What would it mean to know just a little more about dystonia to you? Do you even know what dystonia is? If you don't, I ask that you take an extra few minutes and find out, but if you do know what Dystonia is, what would it mean to know just a little bit more? What would it mean for the doctors to know a little bit more? What would it mean for physical therapists, speech therapists, chiropractors, massage therapists, psychologists, and others within the medical community to know a little more about dystonia? ....... I'm not sure, actually.
For me, though, to know a little more about dystonia would mean an 8-year change of events. 8 years ago, my dad was diagnosed with dystonia, and I knew nothing about it. It seems, now, though, that I know a LOT about it... but not enough. All of the information I have now about dystonia is great toward educating those who know nothing about it. It is great for sharing with congressmen and congresswomen about how helpful funding and awareness in higher up decision making powers that may be. It is great for supporting someone who has just received a diagnosis or has a family member that has just received a diagnosis of dystonia. Where does this plethora of knowledge leave me, though? It left me still sitting through 8 years of a misdiagnosis of my dad. All of this knowledge let me sit in Alabama for 4 months while my husband was living 'our new life' in Pennsylvania by himself. It left me to help situate many different medical trips, ER visits, house remodeling to better suit him, and supporting my mom, in a situation that seemed utterly hopeless and helpless. The phrase "knowledge is power" is often attributed to Francis Bacon from his Meditationes Sacrae in 1597 and I agree with Mr. Bacon completely. I do think, though, that there should be a footnote that says, "your knowledge can sometimes lead you astray"! All of the knowledge I have and had about dystonia pointed in the direction of -imagine that- dystonia! All of the understanding and teaching that the physicians had that were treating my dad for dystonia had pointed in the direction of -imagine that- dystonia.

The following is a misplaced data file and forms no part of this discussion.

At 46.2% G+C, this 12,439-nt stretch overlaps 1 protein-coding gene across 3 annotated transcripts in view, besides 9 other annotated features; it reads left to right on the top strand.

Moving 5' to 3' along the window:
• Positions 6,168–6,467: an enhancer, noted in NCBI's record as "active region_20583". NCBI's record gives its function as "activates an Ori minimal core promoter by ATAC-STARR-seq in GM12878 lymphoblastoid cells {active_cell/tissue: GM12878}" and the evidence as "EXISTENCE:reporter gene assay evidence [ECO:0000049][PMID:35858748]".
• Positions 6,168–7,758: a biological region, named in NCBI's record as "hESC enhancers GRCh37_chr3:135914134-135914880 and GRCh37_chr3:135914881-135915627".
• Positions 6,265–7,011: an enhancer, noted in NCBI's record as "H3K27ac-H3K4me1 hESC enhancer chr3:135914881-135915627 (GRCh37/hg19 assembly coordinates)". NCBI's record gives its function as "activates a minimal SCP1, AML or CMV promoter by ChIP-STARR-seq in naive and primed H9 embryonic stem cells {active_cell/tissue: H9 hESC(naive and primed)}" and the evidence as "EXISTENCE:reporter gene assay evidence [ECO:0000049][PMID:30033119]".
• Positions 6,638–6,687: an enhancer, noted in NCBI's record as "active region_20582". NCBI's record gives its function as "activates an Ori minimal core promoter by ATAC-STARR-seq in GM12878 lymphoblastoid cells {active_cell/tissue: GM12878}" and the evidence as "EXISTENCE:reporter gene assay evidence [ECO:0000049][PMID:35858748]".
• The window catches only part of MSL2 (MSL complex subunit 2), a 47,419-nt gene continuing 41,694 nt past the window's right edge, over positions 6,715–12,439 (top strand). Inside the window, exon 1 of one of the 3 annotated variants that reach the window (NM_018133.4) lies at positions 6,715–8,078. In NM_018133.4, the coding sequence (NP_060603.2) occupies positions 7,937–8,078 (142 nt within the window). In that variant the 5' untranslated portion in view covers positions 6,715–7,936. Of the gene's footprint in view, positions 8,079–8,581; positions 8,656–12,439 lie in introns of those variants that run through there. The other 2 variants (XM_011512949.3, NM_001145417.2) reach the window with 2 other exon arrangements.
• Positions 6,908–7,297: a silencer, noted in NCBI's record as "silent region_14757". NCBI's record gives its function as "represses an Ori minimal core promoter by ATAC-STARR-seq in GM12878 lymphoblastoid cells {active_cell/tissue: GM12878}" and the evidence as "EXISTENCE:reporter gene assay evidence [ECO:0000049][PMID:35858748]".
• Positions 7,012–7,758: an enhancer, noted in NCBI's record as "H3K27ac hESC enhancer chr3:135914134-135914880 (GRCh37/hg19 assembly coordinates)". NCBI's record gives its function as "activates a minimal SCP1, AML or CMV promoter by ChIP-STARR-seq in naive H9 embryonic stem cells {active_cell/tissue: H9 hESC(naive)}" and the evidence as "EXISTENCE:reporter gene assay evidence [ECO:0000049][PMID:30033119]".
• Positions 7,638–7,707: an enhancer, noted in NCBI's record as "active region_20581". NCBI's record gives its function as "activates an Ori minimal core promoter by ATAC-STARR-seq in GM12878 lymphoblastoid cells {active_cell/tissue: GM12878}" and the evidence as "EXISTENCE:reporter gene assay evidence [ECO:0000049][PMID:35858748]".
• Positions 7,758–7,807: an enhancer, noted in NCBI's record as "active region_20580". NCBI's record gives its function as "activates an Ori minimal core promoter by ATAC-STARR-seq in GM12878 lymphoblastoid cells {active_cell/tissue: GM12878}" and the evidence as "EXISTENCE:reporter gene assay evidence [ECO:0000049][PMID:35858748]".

Dystonia, though, was the wrong diagnosis.
We lived dystonia for 8 years and lived it falsely. The knowledge we had and the knowledge the doctors had were not enough. We can never know enough and we can be sure that there is always something else to learn. The knowledge in the dystonia community and the support and friends we made during those 8 years WERE enough! They were enough to walk with us in the dark days and give us hope in what seemed like our darkest hours! Why, then, do I still walk with and stand with those in the dystonia community when they don't know enough? Because helping them know more, learn more, and continue to learn and find a cure, will spare those others who think they know enough, from walking 8 years of a misdiagnosis!